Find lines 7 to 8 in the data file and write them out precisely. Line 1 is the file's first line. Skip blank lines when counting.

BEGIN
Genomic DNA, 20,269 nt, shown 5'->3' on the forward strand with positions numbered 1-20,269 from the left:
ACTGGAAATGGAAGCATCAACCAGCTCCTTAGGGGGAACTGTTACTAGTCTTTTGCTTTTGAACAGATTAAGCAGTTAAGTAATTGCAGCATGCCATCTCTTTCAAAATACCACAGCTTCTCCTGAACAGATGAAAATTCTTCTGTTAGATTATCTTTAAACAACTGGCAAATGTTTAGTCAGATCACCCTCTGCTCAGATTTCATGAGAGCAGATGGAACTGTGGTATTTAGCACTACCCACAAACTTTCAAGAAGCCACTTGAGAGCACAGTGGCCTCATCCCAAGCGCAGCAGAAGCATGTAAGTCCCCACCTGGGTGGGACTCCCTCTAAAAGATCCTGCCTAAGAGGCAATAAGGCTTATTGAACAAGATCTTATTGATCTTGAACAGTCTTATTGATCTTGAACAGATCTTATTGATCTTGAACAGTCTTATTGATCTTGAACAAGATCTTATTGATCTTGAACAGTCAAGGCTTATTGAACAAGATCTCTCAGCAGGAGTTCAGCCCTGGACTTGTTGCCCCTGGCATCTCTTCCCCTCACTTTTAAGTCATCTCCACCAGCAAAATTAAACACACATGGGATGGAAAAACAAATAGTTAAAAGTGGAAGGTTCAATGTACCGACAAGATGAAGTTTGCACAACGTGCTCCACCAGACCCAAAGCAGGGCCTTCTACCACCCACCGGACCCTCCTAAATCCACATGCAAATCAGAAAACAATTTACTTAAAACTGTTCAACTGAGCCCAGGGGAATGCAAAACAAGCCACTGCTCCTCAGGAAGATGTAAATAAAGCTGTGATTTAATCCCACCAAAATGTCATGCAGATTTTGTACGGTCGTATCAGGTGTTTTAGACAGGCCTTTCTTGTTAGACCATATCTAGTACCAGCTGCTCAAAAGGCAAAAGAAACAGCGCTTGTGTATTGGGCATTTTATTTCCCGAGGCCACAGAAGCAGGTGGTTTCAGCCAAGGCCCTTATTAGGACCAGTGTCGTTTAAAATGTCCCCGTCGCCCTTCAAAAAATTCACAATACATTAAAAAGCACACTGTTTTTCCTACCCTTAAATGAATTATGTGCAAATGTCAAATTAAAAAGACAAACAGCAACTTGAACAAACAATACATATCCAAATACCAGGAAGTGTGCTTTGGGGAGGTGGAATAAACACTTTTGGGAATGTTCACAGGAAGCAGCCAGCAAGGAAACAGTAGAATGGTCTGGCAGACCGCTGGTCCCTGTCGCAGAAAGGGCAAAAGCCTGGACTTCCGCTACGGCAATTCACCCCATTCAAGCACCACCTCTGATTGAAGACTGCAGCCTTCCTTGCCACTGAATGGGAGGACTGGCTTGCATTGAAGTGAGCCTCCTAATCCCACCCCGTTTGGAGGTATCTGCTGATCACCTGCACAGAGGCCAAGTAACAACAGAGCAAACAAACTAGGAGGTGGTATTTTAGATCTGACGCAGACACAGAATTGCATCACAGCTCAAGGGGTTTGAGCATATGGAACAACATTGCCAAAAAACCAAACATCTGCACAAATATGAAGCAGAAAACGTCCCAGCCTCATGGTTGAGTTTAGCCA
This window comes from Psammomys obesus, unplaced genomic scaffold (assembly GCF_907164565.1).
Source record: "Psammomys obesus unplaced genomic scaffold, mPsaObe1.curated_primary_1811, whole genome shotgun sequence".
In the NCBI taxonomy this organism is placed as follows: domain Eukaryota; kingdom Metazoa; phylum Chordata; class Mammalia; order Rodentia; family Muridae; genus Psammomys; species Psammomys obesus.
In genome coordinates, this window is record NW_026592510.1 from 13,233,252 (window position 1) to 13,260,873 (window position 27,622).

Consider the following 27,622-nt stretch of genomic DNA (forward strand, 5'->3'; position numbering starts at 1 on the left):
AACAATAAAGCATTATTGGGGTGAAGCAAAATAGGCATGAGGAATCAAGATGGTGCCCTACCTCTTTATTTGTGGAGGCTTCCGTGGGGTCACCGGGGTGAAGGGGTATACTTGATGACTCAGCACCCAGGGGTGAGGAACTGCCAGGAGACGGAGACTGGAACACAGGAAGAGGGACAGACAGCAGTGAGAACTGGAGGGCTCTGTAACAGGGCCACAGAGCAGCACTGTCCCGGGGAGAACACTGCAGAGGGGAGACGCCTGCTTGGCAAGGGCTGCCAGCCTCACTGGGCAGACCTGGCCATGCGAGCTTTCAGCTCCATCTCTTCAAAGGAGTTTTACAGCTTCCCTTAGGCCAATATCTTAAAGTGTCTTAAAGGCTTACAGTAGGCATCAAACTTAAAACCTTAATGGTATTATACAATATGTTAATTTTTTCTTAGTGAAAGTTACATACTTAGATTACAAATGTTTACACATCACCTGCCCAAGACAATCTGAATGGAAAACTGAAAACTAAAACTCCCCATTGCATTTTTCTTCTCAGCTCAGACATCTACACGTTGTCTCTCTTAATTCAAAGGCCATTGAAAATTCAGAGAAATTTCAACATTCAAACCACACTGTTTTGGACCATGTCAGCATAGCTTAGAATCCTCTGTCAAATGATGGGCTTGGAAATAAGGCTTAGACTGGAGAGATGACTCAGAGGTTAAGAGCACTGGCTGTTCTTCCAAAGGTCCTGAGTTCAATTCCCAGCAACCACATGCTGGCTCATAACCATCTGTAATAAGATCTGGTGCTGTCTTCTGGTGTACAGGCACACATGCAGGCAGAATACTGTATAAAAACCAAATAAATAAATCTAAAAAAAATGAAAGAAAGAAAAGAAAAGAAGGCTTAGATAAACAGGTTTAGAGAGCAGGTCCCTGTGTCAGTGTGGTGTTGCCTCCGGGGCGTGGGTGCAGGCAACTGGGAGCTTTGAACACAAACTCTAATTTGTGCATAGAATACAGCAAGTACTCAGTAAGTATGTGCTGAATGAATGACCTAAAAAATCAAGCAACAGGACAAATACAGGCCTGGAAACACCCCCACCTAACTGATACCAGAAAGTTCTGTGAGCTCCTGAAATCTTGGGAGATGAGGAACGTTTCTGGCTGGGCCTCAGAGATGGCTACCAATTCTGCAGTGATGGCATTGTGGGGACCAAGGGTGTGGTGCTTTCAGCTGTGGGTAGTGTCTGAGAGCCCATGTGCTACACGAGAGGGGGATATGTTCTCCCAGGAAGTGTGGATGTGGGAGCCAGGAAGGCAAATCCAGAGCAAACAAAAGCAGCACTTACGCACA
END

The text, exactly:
Consider the following 27,622-nt stretch of genomic DNA (forward strand, 5'->3'; position numbering starts at 1 on the left):
AACAATAAAGCATTATTGGGGTGAAGCAAAATAGGCATGAGGAATCAAGATGGTGCCCTACCTCTTTATTTGTGGAGGCTTCCGTGGGGTCACCGGGGTGAAGGGGTATACTTGATGACTCAGCACCCAGGGGTGAGGAACTGCCAGGAGACGGAGACTGGAACACAGGAAGAGGGACAGACAGCAGTGAGAACTGGAGGGCTCTGTAACAGGGCCACAGAGCAGCACTGTCCCGGGGAGAACACTGCAGAGGGGAGACGCCTGCTTGGCAAGGGCTGCCAGCCTCACTGGGCAGACCTGGCCATGCGAGCTTTCAGCTCCATCTCTTCAAAGGAGTTTTACAGCTTCCCTTAGGCCAATATCTTAAAGTGTCTTAAAGGCTTACAGTAGGCATCAAACTTAAAACCTTAATGGTATTATACAATATGTTAATTTTTTCTTAGTGAAAGTTACATACTTAGATTACAAATGTTTACACATCACCTGCCCAAGACAATCTGAATGGAAAACTGAAAACTAAAACTCCCCATTGCATTTTTCTTCTCAGCTCAGACATCTACACGTTGTCTCTCTTAATTCAAAGGCCATTGAAAATTCAGAGAAATTTCAACATTCAAACCACACTGTTTTGGACCATGTCAGCATAGCTTAGAATCCTCTGTCAAATGATGGGCTTGGAAATAAGGCTTAGACTGGAGAGATGACTCAGAGGTTAAGAGCACTGGCTGTTCTTCCAAAGGTCCTGAGTTCAATTCCCAGCAACCACATGCTGGCTCATAACCATCTGTAATAAGATCTGGTGCTGTCTTCTGGTGTACAGGCACACATGCAGGCAGAATACTGTATAAAAACCAAATAAATAAATCTAAAAAAAATGAAAGAAAGAAAAGAAAAGAAGGCTTAGATAAACAGGTTTAGAGAGCAGGTCCCTGTGTCAGTGTGGTGTTGCCTCCGGGGCGTGGGTGCAGGCAACTGGGAGCTTTGAACACAAACTCTAATTTGTGCATAGAATACAGCAAGTACTCAGTAAGTATGTGCTGAATGAATGACCTAAAAAATCAAGCAACAGGACAAATACAGGCCTGGAAACACCCCCACCTAACTGATACCAGAAAGTTCTGTGAGCTCCTGAAATCTTGGGAGATGAGGAACGTTTCTGGCTGGGCCTCAGAGATGGCTACCAATTCTGCAGTGATGGCATTGTGGGGACCAAGGGTGTGGTGCTTTCAGCTGTGGGTAGTGTCTGAGAGCCCATGTGCTACACGAGAGGGGGATATGTTCTCCCAGGAAGTGTGGATGTGGGAGCCAGGAAGGCAAATCCAGAGCAAACAAAAGCAGCACTTACGCACA